How Does Momentum Apply to Swimming?

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The momentum of pushing water backwards propels swimmers forward in the water, thereby creating kinetic energy in the water that goes backwards and produces forward movement. A swimmer's hands and feet provide lift and backward momentum in the water. Swimmers' hands act similarly to an airplane wing moving through air, except hands are like hydrofoils moving through water.

A hand is similar to a curved foil that produces different water pressures on either side. When the hand is curved in the water, the back of the hand acts like the top of an airfoil. Fluid travels faster around the curved part of the hand rather than the palm. This force makes swimmers more efficient moving through the water. Swimmers maximize this energy by sculling their hands in an S-motion through the water. The S-motion leaves the hand in the water for a longer period to further increase momentum.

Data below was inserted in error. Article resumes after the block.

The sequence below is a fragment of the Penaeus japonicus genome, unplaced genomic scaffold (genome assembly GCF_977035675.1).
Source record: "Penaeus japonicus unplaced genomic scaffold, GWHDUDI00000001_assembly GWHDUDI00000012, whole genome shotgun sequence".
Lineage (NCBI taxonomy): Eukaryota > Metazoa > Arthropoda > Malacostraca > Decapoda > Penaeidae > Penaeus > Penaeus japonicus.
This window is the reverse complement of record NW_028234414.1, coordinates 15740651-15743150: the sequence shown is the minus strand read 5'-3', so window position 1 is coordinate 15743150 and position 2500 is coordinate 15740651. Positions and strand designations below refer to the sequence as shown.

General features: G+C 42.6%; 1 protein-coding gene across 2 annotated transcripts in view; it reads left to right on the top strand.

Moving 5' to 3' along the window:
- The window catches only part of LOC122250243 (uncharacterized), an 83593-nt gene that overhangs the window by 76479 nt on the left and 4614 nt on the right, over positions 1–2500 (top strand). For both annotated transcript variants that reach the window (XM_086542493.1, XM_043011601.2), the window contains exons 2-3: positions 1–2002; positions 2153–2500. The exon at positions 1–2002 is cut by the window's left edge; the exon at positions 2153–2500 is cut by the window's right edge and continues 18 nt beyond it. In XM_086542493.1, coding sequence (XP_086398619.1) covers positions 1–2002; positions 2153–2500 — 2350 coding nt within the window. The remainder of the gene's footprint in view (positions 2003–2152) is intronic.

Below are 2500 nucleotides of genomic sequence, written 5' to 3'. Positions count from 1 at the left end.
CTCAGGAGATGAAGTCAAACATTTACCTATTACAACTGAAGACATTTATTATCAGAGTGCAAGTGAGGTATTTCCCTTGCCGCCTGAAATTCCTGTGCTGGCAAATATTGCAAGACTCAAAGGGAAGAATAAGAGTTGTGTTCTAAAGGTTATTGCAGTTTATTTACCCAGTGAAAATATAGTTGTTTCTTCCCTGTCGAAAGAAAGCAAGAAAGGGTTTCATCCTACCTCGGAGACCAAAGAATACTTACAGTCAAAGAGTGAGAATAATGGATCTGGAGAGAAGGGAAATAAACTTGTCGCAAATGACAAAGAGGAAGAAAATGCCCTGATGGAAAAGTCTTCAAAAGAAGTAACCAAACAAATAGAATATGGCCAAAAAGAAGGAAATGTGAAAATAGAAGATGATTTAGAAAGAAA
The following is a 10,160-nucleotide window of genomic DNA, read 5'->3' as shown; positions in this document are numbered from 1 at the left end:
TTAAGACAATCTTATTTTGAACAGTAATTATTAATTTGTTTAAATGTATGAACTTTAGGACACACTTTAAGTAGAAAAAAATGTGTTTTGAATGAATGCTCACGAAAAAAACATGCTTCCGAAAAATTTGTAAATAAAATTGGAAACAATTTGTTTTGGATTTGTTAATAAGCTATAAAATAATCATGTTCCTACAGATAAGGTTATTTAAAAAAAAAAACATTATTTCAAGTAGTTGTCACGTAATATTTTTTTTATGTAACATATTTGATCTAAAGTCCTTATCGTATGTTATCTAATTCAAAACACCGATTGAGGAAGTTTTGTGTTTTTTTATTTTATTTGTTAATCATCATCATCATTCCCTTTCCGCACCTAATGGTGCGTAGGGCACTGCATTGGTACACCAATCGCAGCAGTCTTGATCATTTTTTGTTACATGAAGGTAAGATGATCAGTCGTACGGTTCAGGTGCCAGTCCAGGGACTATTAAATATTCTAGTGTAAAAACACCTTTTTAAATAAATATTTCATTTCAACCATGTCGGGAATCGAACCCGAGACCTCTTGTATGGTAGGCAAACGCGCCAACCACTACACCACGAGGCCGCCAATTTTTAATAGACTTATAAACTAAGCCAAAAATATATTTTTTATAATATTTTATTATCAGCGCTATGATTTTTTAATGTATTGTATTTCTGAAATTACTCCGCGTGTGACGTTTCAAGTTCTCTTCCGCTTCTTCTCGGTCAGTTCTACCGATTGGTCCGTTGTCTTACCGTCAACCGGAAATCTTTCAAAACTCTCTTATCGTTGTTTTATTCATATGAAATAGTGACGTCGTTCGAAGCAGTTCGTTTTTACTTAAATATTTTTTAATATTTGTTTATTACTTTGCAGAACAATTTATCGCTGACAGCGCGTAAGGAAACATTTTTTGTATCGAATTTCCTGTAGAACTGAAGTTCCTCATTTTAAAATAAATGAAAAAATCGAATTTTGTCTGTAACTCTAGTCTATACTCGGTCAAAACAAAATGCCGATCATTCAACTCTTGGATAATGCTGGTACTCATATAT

Kicking also propels swimmers forward. Kicking motions do not produce as much lift as hands, but keeping legs as close the body's centerline as possible reduces drag in the water. When legs form a straight line with the torso, head and shoulders, there is less surface area in the water to increase drag. Drag is caused by friction and naturally slows down objects moving through air and water.